Friday, December 11, 2009

Final two weeks in Antarctica

Hi all,
Final blog, because, well, I'm writing this from my flat in Wellington having returned to NZ yesterday evening.

The final two weeks of the trip have been really busy, and included 3 nights away from base last weekend (hence no blog then) at Cape Roberts.

The first photo is of the ice-wall that was built in front of the flagpole for the Erebus commemorations. Then there's a couple of photos of McMurdo Station from the Hut Point Ridge track.

We finally got our work done at the Arrival Heights Laboratory (the planets must have aligned). These are the photos of me working on the roof- doing a horizon profile from the centre of the roof.

Some photos of the awesome launch of a Long Duration Balloon- massive balloons which circle the continent for a couple of months at 40,000m - thats above 99% of the atmosphere. They can carry loads underneath them of 2 tonnes, and cost $US2m per launch (not including the scientific instruments, which can cost up to $US30m!).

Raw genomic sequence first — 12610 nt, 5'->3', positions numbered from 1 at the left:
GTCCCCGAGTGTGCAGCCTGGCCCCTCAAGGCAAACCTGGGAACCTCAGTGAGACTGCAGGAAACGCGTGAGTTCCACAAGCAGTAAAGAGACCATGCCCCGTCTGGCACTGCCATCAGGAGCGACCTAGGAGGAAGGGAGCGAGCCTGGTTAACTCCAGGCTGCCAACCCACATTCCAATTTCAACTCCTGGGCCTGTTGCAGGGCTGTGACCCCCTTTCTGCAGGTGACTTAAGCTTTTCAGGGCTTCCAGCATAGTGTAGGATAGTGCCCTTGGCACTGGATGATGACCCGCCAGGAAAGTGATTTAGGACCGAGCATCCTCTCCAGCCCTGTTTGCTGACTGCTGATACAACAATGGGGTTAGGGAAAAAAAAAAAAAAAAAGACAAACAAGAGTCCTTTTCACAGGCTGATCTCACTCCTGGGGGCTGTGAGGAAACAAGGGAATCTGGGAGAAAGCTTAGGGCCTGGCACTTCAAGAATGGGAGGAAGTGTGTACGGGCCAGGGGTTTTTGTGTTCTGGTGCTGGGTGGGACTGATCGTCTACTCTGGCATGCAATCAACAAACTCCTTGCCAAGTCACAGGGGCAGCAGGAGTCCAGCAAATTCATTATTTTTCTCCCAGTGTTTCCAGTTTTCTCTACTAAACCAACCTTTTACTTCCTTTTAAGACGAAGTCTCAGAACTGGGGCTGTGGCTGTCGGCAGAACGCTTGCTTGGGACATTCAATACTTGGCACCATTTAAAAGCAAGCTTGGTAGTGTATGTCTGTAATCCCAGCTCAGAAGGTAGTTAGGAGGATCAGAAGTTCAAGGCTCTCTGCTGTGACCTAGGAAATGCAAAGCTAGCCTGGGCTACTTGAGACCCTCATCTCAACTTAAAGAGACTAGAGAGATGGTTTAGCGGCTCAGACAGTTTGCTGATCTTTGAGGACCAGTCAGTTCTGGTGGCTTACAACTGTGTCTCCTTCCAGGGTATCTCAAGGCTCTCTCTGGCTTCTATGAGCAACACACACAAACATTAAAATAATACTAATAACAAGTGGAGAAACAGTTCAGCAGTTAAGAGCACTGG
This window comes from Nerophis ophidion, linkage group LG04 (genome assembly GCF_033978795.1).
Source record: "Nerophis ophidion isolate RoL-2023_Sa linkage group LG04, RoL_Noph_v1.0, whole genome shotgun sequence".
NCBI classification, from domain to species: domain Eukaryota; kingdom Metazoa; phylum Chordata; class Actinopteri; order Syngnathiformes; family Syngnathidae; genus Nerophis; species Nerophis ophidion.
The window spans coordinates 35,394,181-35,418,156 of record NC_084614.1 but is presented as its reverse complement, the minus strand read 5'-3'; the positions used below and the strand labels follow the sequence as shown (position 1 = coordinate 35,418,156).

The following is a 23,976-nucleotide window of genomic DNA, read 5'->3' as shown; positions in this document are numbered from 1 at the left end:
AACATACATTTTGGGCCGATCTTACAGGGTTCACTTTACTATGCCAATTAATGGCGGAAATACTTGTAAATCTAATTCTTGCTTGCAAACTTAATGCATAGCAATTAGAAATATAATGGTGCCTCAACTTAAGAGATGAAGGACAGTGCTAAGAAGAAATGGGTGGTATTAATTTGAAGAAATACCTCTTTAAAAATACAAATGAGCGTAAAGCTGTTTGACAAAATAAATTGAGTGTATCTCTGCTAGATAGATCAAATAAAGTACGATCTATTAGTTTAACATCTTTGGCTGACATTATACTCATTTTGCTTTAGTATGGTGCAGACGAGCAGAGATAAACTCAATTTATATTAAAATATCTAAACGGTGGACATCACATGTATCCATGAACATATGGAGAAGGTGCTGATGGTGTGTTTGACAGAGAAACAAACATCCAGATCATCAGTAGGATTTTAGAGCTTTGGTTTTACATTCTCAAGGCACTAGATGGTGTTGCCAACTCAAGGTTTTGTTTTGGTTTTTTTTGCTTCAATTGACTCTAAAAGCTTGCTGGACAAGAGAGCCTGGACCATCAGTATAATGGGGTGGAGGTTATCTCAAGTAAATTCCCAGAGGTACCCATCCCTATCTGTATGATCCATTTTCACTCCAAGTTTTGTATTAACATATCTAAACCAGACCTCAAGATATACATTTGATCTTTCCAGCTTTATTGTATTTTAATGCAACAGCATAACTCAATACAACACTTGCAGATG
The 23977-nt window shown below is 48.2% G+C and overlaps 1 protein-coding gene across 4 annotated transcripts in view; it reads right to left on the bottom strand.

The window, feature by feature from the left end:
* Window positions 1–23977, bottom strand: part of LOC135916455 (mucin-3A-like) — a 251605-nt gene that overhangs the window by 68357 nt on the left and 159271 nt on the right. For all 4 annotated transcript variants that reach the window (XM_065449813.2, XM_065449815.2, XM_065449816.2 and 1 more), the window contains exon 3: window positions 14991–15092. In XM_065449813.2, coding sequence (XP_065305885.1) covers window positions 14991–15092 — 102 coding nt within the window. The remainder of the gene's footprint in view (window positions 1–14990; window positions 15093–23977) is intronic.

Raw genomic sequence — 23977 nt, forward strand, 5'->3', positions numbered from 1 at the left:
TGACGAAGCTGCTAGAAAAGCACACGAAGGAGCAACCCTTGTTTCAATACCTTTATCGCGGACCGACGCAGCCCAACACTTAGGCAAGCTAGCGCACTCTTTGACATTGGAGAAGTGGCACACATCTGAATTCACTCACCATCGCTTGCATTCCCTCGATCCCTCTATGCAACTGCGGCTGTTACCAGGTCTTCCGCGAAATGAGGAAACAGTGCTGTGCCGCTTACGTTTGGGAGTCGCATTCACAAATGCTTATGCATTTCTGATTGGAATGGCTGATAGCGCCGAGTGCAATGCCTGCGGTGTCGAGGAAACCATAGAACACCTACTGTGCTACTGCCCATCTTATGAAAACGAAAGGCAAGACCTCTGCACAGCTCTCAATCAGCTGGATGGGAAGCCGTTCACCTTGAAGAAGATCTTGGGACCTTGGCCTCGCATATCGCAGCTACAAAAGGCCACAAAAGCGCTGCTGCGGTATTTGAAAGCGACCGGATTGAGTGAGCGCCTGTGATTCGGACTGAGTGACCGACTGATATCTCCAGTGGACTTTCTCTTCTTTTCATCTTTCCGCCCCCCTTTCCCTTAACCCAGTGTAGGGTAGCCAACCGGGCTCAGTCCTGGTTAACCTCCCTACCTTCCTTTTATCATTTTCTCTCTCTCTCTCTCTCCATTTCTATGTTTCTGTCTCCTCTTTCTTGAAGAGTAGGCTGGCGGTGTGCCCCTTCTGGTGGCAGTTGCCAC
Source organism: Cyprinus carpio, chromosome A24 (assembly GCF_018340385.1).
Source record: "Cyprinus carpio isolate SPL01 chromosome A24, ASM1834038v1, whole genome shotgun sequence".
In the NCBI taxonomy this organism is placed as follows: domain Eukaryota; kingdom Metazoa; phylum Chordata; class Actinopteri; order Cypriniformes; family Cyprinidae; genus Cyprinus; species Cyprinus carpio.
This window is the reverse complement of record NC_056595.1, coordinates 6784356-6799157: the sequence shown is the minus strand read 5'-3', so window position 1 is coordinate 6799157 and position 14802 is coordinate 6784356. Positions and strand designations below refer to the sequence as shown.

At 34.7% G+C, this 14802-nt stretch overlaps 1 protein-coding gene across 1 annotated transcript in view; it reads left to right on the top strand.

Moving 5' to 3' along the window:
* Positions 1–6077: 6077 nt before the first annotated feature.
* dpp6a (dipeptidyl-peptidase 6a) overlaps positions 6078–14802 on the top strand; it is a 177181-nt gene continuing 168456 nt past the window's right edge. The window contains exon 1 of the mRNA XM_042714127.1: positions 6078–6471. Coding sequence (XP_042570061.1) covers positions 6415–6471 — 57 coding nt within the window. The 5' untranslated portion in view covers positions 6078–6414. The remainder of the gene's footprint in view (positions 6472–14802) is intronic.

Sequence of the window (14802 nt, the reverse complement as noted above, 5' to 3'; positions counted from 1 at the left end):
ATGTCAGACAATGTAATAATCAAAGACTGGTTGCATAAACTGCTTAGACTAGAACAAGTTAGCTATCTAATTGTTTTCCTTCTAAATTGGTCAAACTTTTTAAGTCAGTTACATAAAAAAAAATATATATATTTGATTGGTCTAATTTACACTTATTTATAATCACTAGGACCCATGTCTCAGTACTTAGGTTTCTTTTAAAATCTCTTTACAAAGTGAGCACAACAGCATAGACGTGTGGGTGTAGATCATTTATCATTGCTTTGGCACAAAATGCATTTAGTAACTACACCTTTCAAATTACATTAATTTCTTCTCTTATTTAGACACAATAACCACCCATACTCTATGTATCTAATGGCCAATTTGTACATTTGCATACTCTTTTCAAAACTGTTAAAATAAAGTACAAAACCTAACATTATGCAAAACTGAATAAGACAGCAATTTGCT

A set of photos follow from a really productive day in the Darwin Glacier region doing our photo-control. We were able to get all of the 8 points we were hoping to, which means that we'll be able to complete the mapping we want to do. That's about 40 x 60km of mapping in one days work- pretty impressive!!!

There are a heap of photos from my 4 days at Cape Roberts. This was a trip to try and fix our tide gauge there, which has been giving erroneous results. Unfortunately, this couldn't be done until after the end of our scheduled programme, so Rachelle had to return to NZ before this trip. We took a couple of people to help out- Darcy, an engineer from VUW, and Stephen, the winter science-tech at Scott Base. They only stayed for a day, and we managed to swap out the gauge sensor in one day. I stayed on with Dave- a field safety person, who was there to make sure I didn't fall into a tide-crack while undertaking the calibration of the gauge.

A blurry photo of the new wind turbines at Scott Base, and then some from our return wrap it up.

It's strange being back, and is always strange how easy it is to come and go from Antarctica- a 5 hour flight and that's about it.. It always takes a while to sink in.